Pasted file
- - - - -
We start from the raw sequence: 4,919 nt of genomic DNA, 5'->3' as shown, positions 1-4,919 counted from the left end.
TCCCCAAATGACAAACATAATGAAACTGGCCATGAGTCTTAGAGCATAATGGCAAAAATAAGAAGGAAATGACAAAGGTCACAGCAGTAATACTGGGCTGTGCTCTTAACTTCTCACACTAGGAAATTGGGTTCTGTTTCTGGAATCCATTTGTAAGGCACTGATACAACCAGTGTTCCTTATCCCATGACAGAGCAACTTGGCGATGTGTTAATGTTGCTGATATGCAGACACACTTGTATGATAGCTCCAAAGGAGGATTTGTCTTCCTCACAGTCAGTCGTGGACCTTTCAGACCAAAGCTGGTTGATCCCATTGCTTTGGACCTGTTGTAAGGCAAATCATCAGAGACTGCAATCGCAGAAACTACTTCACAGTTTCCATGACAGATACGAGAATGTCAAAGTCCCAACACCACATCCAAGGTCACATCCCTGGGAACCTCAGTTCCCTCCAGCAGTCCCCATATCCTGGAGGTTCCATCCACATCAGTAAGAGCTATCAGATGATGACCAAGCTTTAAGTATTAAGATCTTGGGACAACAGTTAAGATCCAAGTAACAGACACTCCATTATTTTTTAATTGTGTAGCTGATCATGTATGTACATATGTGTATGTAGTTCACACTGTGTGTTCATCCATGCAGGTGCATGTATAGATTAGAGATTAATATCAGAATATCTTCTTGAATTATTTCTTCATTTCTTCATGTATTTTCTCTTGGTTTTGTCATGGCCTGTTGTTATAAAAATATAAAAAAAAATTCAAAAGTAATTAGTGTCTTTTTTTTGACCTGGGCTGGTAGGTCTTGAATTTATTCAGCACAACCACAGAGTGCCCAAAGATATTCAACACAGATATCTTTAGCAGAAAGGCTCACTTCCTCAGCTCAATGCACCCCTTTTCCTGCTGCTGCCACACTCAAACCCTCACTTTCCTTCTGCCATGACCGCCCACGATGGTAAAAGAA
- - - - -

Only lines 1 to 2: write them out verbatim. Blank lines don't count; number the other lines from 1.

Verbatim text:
We start from the raw sequence: 4,919 nt of genomic DNA, 5'->3' as shown, positions 1-4,919 counted from the left end.
TCCCCAAATGACAAACATAATGAAACTGGCCATGAGTCTTAGAGCATAATGGCAAAAATAAGAAGGAAATGACAAAGGTCACAGCAGTAATACTGGGCTGTGCTCTTAACTTCTCACACTAGGAAATTGGGTTCTGTTTCTGGAATCCATTTGTAAGGCACTGATACAACCAGTGTTCCTTATCCCATGACAGAGCAACTTGGCGATGTGTTAATGTTGCTGATATGCAGACACACTTGTATGATAGCTCCAAAGGAGGATTTGTCTTCCTCACAGTCAGTCGTGGACCTTTCAGACCAAAGCTGGTTGATCCCATTGCTTTGGACCTGTTGTAAGGCAAATCATCAGAGACTGCAATCGCAGAAACTACTTCACAGTTTCCATGACAGATACGAGAATGTCAAAGTCCCAACACCACATCCAAGGTCACATCCCTGGGAACCTCAGTTCCCTCCAGCAGTCCCCATATCCTGGAGGTTCCATCCACATCAGTAAGAGCTATCAGATGATGACCAAGCTTTAAGTATTAAGATCTTGGGACAACAGTTAAGATCCAAGTAACAGACACTCCATTATTTTTTAATTGTGTAGCTGATCATGTATGTACATATGTGTATGTAGTTCACACTGTGTGTTCATCCATGCAGGTGCATGTATAGATTAGAGATTAATATCAGAATATCTTCTTGAATTATTTCTTCATTTCTTCATGTATTTTCTCTTGGTTTTGTCATGGCCTGTTGTTATAAAAATATAAAAAAAAATTCAAAAGTAATTAGTGTCTTTTTTTTGACCTGGGCTGGTAGGTCTTGAATTTATTCAGCACAACCACAGAGTGCCCAAAGATATTCAACACAGATATCTTTAGCAGAAAGGCTCACTTCCTCAGCTCAATGCACCCCTTTTCCTGCTGCTGCCACACTCAAACCCTCACTTTCCTTCTGCCATGACCGCCCACGATGGTAAAAGAA